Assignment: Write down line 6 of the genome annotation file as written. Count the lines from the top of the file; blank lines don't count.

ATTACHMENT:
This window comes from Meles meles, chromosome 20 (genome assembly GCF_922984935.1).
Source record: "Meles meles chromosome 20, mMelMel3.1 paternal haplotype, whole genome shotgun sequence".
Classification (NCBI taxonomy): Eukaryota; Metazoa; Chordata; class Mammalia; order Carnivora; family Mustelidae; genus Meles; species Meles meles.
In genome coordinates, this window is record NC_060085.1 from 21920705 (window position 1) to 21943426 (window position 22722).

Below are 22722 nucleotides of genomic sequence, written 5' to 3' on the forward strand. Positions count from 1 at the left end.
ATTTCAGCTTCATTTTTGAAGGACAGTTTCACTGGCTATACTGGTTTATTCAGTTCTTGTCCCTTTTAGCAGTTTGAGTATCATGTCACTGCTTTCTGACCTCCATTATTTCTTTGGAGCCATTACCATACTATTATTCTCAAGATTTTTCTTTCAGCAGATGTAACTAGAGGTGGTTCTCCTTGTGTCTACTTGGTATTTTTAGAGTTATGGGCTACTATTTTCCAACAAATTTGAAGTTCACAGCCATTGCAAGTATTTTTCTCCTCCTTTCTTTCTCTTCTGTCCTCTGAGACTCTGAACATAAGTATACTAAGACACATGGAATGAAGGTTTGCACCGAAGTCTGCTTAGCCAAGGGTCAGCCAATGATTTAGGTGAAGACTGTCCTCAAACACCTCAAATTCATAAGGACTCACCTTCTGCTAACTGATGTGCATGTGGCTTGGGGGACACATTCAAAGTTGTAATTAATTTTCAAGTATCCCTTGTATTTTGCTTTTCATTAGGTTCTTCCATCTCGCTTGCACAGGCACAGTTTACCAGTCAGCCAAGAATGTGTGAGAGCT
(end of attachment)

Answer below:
ATTTCAGCTTCATTTTTGAAGGACAGTTTCACTGGCTATACTGGTTTATTCAGTTCTTGTCCCTTTTAGCAGTTTGAGTATCATGTCACTGCTTTCTGACCTCCATTATTTCTTTGGAGCCATTACCATACTATTATTCTCAAGATTTTTCTTTCAGCAGATGTAACTAGAGGTGGTTCTCCTTGTGTCTACTTGGTATTTTTAGAGTTATGGGCTACTATTTTCCAACAAATTTGAAGTTCACAGCCATTGCAAGTATTTTTCTCCTCCTTTCTTTCTCTTCTGTCCTCTGAGACTCTGAACATAAGTATACTAAGACACATGGAATGAAGGTTTGCACCGAAGTCTGCTTAGCCAAGGGTCAGCCAATGATTTAGGTGAAGACTGTCCTCAAACACCTCAAATTCATAAGGACTCACCTTCTGCTAACTGATGTGCATGTGGCTTGGGGGACACATTCAAAGTTGTAATTAATTTTCAAGTATCCCTTGTATTTTGCTTTTCATTAGGTTCTTCCATCTCGCTTGCACAGGCACAGTTTACCAGTCAGCCAAGAATGTGTGAGAGCT